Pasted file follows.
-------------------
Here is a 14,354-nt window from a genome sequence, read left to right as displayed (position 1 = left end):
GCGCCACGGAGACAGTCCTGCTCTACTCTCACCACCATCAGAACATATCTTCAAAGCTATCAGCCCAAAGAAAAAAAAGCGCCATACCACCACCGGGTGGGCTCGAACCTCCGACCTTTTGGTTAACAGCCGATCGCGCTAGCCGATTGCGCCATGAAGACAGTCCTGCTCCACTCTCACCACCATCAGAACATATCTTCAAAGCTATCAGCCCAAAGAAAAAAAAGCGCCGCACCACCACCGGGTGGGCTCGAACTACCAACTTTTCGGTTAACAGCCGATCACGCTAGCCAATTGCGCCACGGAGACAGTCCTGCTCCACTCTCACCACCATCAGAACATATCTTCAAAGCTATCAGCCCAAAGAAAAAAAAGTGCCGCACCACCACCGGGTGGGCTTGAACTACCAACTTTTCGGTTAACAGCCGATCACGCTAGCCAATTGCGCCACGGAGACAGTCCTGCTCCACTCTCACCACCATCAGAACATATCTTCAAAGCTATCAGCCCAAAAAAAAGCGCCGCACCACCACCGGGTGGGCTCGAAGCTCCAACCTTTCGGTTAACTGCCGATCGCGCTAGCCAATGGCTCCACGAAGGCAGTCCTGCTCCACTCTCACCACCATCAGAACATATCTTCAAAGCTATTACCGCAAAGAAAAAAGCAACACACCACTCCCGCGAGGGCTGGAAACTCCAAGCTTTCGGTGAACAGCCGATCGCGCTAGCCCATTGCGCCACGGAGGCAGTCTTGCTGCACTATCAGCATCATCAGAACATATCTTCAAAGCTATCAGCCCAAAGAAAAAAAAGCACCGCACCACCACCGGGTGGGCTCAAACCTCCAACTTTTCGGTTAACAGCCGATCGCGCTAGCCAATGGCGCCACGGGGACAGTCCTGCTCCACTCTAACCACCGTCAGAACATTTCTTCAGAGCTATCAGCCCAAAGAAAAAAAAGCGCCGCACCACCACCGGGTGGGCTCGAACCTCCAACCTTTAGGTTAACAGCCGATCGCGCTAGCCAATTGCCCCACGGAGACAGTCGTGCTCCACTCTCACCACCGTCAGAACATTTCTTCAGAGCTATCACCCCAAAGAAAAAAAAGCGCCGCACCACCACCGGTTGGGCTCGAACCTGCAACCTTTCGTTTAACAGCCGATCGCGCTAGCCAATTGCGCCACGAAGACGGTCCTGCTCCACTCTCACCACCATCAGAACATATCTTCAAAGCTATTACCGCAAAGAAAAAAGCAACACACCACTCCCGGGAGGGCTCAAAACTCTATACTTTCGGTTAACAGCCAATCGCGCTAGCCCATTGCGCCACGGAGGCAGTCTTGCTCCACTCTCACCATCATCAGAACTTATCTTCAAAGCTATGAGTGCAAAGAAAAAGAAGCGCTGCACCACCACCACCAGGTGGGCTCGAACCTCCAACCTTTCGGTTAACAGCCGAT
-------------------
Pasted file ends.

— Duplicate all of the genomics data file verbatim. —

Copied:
Here is a 14,354-nt window from a genome sequence, read left to right as displayed (position 1 = left end):
GCGCCACGGAGACAGTCCTGCTCTACTCTCACCACCATCAGAACATATCTTCAAAGCTATCAGCCCAAAGAAAAAAAAGCGCCATACCACCACCGGGTGGGCTCGAACCTCCGACCTTTTGGTTAACAGCCGATCGCGCTAGCCGATTGCGCCATGAAGACAGTCCTGCTCCACTCTCACCACCATCAGAACATATCTTCAAAGCTATCAGCCCAAAGAAAAAAAAGCGCCGCACCACCACCGGGTGGGCTCGAACTACCAACTTTTCGGTTAACAGCCGATCACGCTAGCCAATTGCGCCACGGAGACAGTCCTGCTCCACTCTCACCACCATCAGAACATATCTTCAAAGCTATCAGCCCAAAGAAAAAAAAGTGCCGCACCACCACCGGGTGGGCTTGAACTACCAACTTTTCGGTTAACAGCCGATCACGCTAGCCAATTGCGCCACGGAGACAGTCCTGCTCCACTCTCACCACCATCAGAACATATCTTCAAAGCTATCAGCCCAAAAAAAAGCGCCGCACCACCACCGGGTGGGCTCGAAGCTCCAACCTTTCGGTTAACTGCCGATCGCGCTAGCCAATGGCTCCACGAAGGCAGTCCTGCTCCACTCTCACCACCATCAGAACATATCTTCAAAGCTATTACCGCAAAGAAAAAAGCAACACACCACTCCCGCGAGGGCTGGAAACTCCAAGCTTTCGGTGAACAGCCGATCGCGCTAGCCCATTGCGCCACGGAGGCAGTCTTGCTGCACTATCAGCATCATCAGAACATATCTTCAAAGCTATCAGCCCAAAGAAAAAAAAGCACCGCACCACCACCGGGTGGGCTCAAACCTCCAACTTTTCGGTTAACAGCCGATCGCGCTAGCCAATGGCGCCACGGGGACAGTCCTGCTCCACTCTAACCACCGTCAGAACATTTCTTCAGAGCTATCAGCCCAAAGAAAAAAAAGCGCCGCACCACCACCGGGTGGGCTCGAACCTCCAACCTTTAGGTTAACAGCCGATCGCGCTAGCCAATTGCCCCACGGAGACAGTCGTGCTCCACTCTCACCACCGTCAGAACATTTCTTCAGAGCTATCACCCCAAAGAAAAAAAAGCGCCGCACCACCACCGGTTGGGCTCGAACCTGCAACCTTTCGTTTAACAGCCGATCGCGCTAGCCAATTGCGCCACGAAGACGGTCCTGCTCCACTCTCACCACCATCAGAACATATCTTCAAAGCTATTACCGCAAAGAAAAAAGCAACACACCACTCCCGGGAGGGCTCAAAACTCTATACTTTCGGTTAACAGCCAATCGCGCTAGCCCATTGCGCCACGGAGGCAGTCTTGCTCCACTCTCACCATCATCAGAACTTATCTTCAAAGCTATGAGTGCAAAGAAAAAGAAGCGCTGCACCACCACCACCAGGTGGGCTCGAACCTCCAACCTTTCGGTTAACAGCCGAT